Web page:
Have a great week everyone! It seems that I need to remember this quote:
"It is indeed remarkable that the nature of our dealings with our fellowmen will determine, in large measure, our status in the kingdom of heaven....We may attend to rites and rituals and yet overlook the weightier matters such as brotherly kindness, honesty, mercy, virtue, and integrity. Let us never forget that if we omit them from our lives we may be found unworthy to come into His presence."

--Mark E. Petersen, "Do Unto Others", Ensign, May 1977, 73
John 13:34–35

19 Comments:

At 11:12 AM, Blogger Jess said...

Enjoyed it although I never dehydrate stuff...Mom does jerky though.

Have a good week

 
At 12:31 PM, Blogger OldOldLady Of The Hills said...

This sure seems like a lot of work and a very long process...And then, having watch it si carefully...Very time consuming. And truthfully, I'm not sure what the true benfit of all this is...!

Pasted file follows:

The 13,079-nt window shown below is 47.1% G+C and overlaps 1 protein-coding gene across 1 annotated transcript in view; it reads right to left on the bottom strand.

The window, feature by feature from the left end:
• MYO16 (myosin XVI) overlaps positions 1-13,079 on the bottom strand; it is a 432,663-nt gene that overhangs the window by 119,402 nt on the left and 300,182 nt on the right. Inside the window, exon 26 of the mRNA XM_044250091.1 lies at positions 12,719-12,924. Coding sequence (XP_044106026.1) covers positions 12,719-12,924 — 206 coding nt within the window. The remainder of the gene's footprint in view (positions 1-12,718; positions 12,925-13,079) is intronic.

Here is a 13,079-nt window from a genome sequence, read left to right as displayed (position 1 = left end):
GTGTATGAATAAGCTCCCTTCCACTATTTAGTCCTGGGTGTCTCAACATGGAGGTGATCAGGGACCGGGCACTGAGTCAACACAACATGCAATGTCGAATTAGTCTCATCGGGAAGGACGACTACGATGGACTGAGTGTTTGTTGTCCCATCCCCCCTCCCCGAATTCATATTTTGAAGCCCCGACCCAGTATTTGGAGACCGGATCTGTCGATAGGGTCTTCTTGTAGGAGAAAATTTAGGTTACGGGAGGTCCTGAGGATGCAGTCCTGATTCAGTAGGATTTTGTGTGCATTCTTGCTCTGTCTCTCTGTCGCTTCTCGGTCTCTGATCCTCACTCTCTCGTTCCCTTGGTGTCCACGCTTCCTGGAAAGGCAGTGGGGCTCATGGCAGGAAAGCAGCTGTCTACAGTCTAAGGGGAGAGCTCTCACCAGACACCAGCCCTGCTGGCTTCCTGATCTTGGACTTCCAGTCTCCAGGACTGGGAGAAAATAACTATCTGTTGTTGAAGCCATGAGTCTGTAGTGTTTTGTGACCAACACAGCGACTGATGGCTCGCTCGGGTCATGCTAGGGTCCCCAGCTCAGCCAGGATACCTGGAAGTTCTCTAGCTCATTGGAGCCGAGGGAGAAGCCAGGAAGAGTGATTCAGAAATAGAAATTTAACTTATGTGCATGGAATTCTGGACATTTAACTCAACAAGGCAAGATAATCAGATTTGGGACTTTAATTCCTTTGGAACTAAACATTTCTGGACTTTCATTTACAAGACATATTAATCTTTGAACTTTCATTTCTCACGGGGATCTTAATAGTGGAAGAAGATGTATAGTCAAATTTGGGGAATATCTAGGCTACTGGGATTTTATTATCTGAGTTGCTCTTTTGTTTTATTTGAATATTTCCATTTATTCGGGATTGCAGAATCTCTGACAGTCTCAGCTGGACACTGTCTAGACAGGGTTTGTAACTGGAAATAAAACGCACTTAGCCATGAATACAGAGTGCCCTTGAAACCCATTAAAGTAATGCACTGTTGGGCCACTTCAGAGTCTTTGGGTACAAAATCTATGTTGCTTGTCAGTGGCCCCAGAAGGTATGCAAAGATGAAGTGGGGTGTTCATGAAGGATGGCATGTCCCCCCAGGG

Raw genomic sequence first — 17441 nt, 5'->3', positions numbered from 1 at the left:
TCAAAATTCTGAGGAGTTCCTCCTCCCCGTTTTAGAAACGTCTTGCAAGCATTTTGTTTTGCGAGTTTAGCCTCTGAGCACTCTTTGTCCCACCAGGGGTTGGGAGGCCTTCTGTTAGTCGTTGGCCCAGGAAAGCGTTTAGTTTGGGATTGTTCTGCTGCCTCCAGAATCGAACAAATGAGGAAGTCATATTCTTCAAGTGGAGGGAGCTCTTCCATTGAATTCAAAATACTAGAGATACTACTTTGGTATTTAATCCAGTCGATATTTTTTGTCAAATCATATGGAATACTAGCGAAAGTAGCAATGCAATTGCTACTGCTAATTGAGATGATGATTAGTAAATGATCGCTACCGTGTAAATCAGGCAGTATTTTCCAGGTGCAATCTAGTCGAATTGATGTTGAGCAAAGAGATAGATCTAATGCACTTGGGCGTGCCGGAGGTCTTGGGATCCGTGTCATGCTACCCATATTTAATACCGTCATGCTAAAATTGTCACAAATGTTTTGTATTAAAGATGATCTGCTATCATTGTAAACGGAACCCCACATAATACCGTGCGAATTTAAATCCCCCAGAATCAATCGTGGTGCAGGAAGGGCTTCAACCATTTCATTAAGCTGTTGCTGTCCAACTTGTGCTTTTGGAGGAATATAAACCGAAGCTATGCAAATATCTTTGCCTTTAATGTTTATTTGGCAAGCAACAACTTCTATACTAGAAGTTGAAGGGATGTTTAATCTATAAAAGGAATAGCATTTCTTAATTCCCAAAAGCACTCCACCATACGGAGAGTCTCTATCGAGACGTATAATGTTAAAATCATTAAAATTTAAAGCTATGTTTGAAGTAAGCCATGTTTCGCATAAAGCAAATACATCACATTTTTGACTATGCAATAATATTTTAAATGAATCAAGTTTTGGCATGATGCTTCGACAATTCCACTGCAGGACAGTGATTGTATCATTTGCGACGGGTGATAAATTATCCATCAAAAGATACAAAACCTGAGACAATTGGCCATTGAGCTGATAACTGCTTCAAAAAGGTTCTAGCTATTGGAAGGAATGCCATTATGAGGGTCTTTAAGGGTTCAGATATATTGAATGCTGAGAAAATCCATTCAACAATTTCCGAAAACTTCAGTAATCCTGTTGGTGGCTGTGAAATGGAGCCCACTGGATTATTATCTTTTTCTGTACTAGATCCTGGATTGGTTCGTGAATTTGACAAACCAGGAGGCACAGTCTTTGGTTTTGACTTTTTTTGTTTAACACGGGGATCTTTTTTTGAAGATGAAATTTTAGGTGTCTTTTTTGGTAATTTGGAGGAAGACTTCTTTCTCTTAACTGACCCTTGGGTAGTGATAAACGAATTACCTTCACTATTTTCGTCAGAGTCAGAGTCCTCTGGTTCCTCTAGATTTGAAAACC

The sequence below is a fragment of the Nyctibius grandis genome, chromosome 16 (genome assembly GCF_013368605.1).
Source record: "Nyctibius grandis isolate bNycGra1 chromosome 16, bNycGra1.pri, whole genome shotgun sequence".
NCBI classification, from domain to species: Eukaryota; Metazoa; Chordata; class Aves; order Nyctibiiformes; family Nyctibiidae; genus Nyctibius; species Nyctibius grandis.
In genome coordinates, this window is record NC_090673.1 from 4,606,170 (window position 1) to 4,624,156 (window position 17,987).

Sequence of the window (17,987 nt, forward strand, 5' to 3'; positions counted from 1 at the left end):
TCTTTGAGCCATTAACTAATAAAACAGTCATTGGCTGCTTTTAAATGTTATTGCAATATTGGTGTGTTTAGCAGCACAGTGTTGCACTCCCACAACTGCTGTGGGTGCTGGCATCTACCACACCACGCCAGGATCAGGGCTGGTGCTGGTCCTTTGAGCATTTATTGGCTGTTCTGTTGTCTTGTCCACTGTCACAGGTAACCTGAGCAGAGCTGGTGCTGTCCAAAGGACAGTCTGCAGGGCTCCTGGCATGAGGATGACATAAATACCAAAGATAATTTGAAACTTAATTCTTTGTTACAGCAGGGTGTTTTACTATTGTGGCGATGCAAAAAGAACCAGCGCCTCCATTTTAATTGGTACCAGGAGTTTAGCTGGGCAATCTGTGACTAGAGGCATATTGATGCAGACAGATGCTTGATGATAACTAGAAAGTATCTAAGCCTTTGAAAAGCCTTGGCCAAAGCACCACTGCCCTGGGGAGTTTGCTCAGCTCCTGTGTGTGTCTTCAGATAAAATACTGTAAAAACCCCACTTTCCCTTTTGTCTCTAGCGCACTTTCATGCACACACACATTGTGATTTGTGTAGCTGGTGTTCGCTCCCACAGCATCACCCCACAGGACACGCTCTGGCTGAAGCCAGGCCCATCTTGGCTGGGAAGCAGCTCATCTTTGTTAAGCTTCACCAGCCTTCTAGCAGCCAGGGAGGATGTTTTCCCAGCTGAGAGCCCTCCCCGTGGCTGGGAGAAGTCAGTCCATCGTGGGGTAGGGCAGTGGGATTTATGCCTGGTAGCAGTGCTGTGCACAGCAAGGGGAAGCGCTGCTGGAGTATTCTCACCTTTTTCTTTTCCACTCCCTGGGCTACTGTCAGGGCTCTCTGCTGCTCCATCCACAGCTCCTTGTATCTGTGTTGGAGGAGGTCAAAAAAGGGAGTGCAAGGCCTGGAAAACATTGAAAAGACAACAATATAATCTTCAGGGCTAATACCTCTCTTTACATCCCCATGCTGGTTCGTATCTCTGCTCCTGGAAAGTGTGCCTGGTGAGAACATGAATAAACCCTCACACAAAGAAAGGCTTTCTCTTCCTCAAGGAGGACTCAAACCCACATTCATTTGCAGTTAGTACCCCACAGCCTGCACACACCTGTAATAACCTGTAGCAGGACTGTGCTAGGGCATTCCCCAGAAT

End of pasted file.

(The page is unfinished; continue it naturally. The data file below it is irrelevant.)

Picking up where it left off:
Oh Well, I guess I won't be trying to do this....lol!

 
At 1:22 PM, Blogger Putz said...

i had some red potatoes salad a feww days back and it was distinctavily better

 
At 1:46 PM, Blogger Oh great One said...

I've recently become interested in dehydrating. I love cranberry "raisins". But I don't like the oil they add. This has given me more to think about!

 
At 5:36 PM, Blogger Fred said...

Fay was a dud over here, Lucy. I did call Mom and Dad in Vero, and they said they were getting pounded with wind and rain. I tornado touched down in Brevard County, just north of them.

And, they're saying Fay could make a u-turn and head back this way. That would be a bummer.